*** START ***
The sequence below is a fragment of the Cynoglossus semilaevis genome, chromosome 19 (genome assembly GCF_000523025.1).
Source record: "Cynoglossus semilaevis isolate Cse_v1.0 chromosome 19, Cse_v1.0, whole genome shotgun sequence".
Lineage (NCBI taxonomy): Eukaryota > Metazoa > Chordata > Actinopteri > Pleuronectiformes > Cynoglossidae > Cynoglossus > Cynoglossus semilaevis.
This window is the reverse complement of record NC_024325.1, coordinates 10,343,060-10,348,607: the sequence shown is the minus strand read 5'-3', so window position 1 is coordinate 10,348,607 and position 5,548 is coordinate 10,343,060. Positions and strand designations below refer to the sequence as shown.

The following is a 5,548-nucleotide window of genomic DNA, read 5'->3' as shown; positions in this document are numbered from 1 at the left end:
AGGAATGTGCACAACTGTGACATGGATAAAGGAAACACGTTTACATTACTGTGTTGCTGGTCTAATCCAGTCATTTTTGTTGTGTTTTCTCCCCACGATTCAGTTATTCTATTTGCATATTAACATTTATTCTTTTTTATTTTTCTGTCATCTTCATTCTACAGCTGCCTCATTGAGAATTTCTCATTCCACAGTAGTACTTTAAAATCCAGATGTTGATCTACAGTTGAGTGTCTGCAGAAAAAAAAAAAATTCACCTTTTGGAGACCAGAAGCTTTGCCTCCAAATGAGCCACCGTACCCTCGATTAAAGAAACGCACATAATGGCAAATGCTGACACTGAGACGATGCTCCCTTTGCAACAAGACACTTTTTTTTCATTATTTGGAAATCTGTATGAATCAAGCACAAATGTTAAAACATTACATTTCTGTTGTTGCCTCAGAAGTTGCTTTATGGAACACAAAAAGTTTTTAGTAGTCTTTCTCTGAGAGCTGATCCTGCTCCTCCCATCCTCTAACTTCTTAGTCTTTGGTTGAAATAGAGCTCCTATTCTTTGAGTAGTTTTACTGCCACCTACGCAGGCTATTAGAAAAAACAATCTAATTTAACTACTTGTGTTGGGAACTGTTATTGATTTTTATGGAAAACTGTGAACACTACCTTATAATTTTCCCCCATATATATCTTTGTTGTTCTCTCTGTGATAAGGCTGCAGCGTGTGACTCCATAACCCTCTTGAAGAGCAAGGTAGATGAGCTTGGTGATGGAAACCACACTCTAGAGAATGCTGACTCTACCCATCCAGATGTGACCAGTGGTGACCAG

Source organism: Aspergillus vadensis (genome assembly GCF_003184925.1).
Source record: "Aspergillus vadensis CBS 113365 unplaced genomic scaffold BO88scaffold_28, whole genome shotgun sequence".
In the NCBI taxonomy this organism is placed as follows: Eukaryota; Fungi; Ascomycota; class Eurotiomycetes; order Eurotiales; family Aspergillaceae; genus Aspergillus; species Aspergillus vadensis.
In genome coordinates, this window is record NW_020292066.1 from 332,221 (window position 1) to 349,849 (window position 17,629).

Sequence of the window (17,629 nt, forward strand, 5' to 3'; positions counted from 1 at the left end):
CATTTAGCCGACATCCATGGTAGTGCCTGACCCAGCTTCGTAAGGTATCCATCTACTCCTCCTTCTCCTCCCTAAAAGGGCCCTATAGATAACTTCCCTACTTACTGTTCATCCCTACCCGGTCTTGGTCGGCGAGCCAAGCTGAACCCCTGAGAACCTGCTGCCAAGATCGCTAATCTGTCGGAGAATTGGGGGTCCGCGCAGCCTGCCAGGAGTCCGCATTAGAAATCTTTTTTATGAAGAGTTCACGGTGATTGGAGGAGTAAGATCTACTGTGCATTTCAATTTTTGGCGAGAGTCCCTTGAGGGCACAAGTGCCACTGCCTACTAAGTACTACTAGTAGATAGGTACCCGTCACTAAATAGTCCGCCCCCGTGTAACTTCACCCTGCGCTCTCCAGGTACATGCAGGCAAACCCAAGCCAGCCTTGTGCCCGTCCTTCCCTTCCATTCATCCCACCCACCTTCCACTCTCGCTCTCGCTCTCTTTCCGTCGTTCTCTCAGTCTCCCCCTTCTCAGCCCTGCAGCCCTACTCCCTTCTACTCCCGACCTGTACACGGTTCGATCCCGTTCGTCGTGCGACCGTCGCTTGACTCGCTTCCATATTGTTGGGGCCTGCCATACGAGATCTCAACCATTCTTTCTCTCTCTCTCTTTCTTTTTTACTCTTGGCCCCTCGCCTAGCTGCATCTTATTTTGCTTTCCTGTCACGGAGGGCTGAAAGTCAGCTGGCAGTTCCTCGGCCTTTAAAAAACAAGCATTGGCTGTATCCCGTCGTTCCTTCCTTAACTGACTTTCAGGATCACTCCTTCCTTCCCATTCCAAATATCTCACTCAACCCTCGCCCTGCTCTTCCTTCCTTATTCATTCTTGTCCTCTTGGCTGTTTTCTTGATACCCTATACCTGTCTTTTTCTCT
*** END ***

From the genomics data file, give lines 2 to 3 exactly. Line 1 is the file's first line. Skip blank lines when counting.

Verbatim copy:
Source record: "Cynoglossus semilaevis isolate Cse_v1.0 chromosome 19, Cse_v1.0, whole genome shotgun sequence".
Lineage (NCBI taxonomy): Eukaryota > Metazoa > Chordata > Actinopteri > Pleuronectiformes > Cynoglossidae > Cynoglossus > Cynoglossus semilaevis.